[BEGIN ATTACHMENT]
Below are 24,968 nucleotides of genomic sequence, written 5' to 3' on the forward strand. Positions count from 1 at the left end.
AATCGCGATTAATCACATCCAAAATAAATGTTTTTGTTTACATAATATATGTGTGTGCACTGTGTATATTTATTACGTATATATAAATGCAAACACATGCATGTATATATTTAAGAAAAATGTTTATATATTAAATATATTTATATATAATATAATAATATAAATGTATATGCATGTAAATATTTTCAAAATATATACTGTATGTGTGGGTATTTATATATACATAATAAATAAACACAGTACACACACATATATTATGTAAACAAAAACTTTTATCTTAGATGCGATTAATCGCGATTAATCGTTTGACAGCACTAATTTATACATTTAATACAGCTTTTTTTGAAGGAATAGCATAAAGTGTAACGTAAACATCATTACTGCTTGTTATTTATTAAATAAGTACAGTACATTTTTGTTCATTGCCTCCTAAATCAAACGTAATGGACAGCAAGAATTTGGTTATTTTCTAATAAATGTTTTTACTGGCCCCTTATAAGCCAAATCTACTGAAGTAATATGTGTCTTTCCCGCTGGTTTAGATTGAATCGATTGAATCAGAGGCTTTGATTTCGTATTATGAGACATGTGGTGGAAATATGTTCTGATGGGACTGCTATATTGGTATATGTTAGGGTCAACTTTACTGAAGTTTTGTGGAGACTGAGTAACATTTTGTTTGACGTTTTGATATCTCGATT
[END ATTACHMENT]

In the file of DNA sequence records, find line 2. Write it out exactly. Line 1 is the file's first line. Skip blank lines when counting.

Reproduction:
AATCGCGATTAATCACATCCAAAATAAATGTTTTTGTTTACATAATATATGTGTGTGCACTGTGTATATTTATTACGTATATATAAATGCAAACACATGCATGTATATATTTAAGAAAAATGTTTATATATTAAATATATTTATATATAATATAATAATATAAATGTATATGCATGTAAATATTTTCAAAATATATACTGTATGTGTGGGTATTTATATATACATAATAAATAAACACAGTACACACACATATATTATGTAAACAAAAACTTTTATCTTAGATGCGATTAATCGCGATTAATCGTTTGACAGCACTAATTTATACATTTAATACAGCTTTTTTTGAAGGAATAGCATAAAGTGTAACGTAAACATCATTACTGCTTGTTATTTATTAAATAAGTACAGTACATTTTTGTTCATTGCCTCCTAAATCAAACGTAATGGACAGCAAGAATTTGGTTATTTTCTAATAAATGTTTTTACTGGCCCCTTATAAGCCAAATCTACTGAAGTAATATGTGTCTTTCCCGCTGGTTTAGATTGAATCGATTGAATCAGAGGCTTTGATTTCGTATTATGAGACATGTGGTGGAAATATGTTCTGATGGGACTGCTATATTGGTATATGTTAGGGTCAACTTTACTGAAGTTTTGTGGAGACTGAGTAACATTTTGTTTGACGTTTTGATATCTCGATT